‘Waal, I ain’t one for admitting defeat,’ said old Will Wordsworth, spitting with amazing accuracy at a daffodil near by, ‘but this little ol’ limerick’s got me beat.’
‘Blamed if I see how it works,’ said Alf Tennyson. The young man stared moodily at the tiny object. ‘It ain’t like an epic at all. It’s so tiny there ain’t nothing to it – more of a lady’s weapon if you ask me.’
‘Talking about my invention?’ said a long, cool voice.
They gasped and swung round. There, in the middle of the Last Chance Saloon, Henley-on-Thames, deep in the heart of shootin’, rowin’ and puntin’ country, stood a stranger. They knew him from his long moustache and the rhyming dictionary poking from one corner of his otherwise well-cut coat. Edward Lear!
‘We was just saying, Mr Lear, that your limerick is mighty hard to handle. No offence, but ten dollars says you can’t get it to work.’
‘A singer from out of El Paso,’ said Lear instantly, ‘Got caught up one day in a lasso. When he finally got loose, From that darn pesky noose, He was no longer profundo basso. You owe me ten bucks, gentlemen.’
After the stranger had departed, they sat and stared at each other.
‘El Paso don’t rhyme with lasso,’ said Alf.
‘Right ‘ said Will. ‘But he still licked us.’
The poets gazed moodily at the bottle of hock and wished to heaven “King” Lear had never been born. What use were their long, drawn-out stanzas and etiolated similes against the quick-fire repeated limerick? It was plumb unfair. When the saloon door of the Paradise Inn, Stratford-on Avon (bang in the middle of the Shakespeare ranch) opened, they didn’t look round. They knew who it was. “King”Lear.
‘Anyone got anything to say to me?’ drawled the King.
‘Yes, I have!’ declared young Cov Patmore, jumping to his feet. ‘Take this, Mr Lear! There was a young man of Dunstable, Whose moral were wholly unstable…’
‘It ain’t Dunstable, kid. It’s Dunstable. Get wise…’
Patmore slumped over the table, deeply wounded. Lear grinned wickedly.
‘Well, gents, if that’s the best you all can do… Oh, and by the way, murky, turkey and Circe, if you’re looking for a rhyme to Albuquerque. Another thing. I’m working on a new model. The Chinese limerick. Be seein’ ya.’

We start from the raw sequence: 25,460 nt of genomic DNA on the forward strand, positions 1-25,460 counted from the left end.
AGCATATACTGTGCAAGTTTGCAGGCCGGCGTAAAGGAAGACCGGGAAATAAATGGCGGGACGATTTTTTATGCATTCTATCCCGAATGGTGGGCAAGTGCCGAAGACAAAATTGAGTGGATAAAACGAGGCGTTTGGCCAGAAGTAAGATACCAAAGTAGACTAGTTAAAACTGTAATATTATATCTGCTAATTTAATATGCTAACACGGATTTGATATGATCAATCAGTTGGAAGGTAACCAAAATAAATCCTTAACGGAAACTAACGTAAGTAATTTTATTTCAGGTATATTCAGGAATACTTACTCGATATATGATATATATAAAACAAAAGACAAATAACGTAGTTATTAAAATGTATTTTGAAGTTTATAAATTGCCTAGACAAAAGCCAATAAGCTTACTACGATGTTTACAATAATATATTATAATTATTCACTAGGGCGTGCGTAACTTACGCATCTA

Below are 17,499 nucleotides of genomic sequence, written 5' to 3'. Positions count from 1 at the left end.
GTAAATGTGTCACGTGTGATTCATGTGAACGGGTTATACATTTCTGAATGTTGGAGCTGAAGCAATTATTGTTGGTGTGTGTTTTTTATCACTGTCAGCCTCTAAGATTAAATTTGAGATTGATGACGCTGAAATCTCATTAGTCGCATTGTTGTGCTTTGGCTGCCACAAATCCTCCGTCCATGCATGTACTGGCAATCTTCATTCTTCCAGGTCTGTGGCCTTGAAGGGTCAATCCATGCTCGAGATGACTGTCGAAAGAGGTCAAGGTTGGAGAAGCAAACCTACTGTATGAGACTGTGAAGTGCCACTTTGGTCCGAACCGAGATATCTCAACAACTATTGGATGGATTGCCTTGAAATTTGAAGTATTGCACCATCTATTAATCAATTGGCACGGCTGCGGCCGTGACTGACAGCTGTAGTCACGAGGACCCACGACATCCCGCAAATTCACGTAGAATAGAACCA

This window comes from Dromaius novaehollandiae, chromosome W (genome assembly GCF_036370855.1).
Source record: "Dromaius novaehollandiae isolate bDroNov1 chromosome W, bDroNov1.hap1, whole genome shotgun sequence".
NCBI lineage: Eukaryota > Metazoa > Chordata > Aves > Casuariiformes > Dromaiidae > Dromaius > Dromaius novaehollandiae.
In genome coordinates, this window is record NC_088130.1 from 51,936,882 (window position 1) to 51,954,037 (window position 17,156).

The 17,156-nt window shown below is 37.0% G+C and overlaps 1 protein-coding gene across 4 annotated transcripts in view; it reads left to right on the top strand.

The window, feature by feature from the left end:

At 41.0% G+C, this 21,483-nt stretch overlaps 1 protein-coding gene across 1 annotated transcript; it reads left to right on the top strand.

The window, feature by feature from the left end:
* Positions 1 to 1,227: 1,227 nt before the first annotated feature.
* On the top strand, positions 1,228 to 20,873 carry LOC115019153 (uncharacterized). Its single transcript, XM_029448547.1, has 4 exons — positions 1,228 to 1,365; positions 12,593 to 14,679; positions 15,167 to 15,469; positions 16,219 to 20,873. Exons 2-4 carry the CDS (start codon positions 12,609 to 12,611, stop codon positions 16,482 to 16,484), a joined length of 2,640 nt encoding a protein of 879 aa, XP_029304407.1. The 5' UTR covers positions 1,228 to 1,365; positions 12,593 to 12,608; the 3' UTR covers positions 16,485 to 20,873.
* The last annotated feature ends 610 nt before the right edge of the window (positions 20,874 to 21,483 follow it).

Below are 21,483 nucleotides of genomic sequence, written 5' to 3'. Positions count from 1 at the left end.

‘Tell me one thing,’ said grizzled Matt Arnold. ‘How come we’re all talking in this pesky accent?’
‘To sell the whole story to the Yankees, they say,’ muttered Bob Browning. ‘By the way, I figure that Circe is no kind of rhyme for Albuquerque.’
‘I believe you,’ said Matt. ‘Now all we need is someone who dares say it to his face.’
They were all there for the shoot-out at the OK Corral. Bob Browning, with Liz Barratt begging him not to get involved, young Alf Tennyson, now old Alf Tennyson, Bill Thackeray, Ed Fitzgerald, ‘Doc’ Poe, Gerry Hopkins and Art Clough. All against the one man, “King” Lear.
Trouble was, Lear hadn’t showed up.
“Trouble is, he ain’t showed up,’ sneered ‘Doc’ Poe, whose accent did at least sound authentic.
‘Oh yes, he did,’ said old Alf Tennyson, pointing to the wall behind. There, written in big white paint, was the following message: ‘They all came to the OK Corral, Fit to fight and plumb full of morale, But they hadn’t the brain, To write a quatrain, or a bar of an old Bach chorale.’
‘You can’t rhyme ‘corral’ with ‘chorale’,’ said “Doc” Poe, coughing.
‘I can,’ said “King” Lear.
‘All right,’ said “Doc” Poe, ‘But I bet your talk about the Chinese limerick was so much hogwash.’
‘I like your nerve, Poe,’ said “King” Lear. ‘So I‘ll tell you. You know the Chinese do things back to front? Writin’ and readin’ and that?’
‘Ah’ve heard so, ‘ said Poe.
‘Then listen to this’ said Lear. ‘In China the limerick’s wrong. A kind of back-to-front song. And this is the worst. The last line comes first, So there was a young man from Hong Kong.’
Edward Lear jumped into his bed, along with a dashing redhead. He had drunk so much whisky, he felt kinda frisky, so he… (That will do, thank you – Ed)
The Times, 1984